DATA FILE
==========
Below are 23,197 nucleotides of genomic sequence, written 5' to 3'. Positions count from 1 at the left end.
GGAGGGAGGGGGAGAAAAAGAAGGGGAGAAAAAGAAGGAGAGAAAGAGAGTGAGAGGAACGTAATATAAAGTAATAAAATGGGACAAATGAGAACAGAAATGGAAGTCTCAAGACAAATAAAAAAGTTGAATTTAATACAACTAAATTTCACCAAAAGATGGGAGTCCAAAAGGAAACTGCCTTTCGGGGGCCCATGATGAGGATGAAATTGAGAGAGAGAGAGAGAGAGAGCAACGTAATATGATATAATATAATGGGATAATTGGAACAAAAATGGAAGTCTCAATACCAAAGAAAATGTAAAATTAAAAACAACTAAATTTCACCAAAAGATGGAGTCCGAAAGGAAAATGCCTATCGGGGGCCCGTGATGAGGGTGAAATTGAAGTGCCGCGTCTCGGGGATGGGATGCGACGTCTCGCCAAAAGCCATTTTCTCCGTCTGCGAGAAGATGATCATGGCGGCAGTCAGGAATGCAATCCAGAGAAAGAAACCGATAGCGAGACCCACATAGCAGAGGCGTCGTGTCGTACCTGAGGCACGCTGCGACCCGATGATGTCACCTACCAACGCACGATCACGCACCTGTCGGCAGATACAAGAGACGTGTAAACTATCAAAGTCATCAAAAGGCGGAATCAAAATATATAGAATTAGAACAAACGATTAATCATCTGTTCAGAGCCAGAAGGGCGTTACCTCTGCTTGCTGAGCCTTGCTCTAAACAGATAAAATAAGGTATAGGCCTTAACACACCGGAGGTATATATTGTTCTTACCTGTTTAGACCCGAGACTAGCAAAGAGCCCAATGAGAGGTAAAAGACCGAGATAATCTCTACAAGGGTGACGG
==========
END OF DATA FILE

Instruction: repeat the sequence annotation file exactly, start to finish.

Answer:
Below are 23,197 nucleotides of genomic sequence, written 5' to 3'. Positions count from 1 at the left end.
GGAGGGAGGGGGAGAAAAAGAAGGGGAGAAAAAGAAGGAGAGAAAGAGAGTGAGAGGAACGTAATATAAAGTAATAAAATGGGACAAATGAGAACAGAAATGGAAGTCTCAAGACAAATAAAAAAGTTGAATTTAATACAACTAAATTTCACCAAAAGATGGGAGTCCAAAAGGAAACTGCCTTTCGGGGGCCCATGATGAGGATGAAATTGAGAGAGAGAGAGAGAGAGAGCAACGTAATATGATATAATATAATGGGATAATTGGAACAAAAATGGAAGTCTCAATACCAAAGAAAATGTAAAATTAAAAACAACTAAATTTCACCAAAAGATGGAGTCCGAAAGGAAAATGCCTATCGGGGGCCCGTGATGAGGGTGAAATTGAAGTGCCGCGTCTCGGGGATGGGATGCGACGTCTCGCCAAAAGCCATTTTCTCCGTCTGCGAGAAGATGATCATGGCGGCAGTCAGGAATGCAATCCAGAGAAAGAAACCGATAGCGAGACCCACATAGCAGAGGCGTCGTGTCGTACCTGAGGCACGCTGCGACCCGATGATGTCACCTACCAACGCACGATCACGCACCTGTCGGCAGATACAAGAGACGTGTAAACTATCAAAGTCATCAAAAGGCGGAATCAAAATATATAGAATTAGAACAAACGATTAATCATCTGTTCAGAGCCAGAAGGGCGTTACCTCTGCTTGCTGAGCCTTGCTCTAAACAGATAAAATAAGGTATAGGCCTTAACACACCGGAGGTATATATTGTTCTTACCTGTTTAGACCCGAGACTAGCAAAGAGCCCAATGAGAGGTAAAAGACCGAGATAATCTCTACAAGGGTGACGG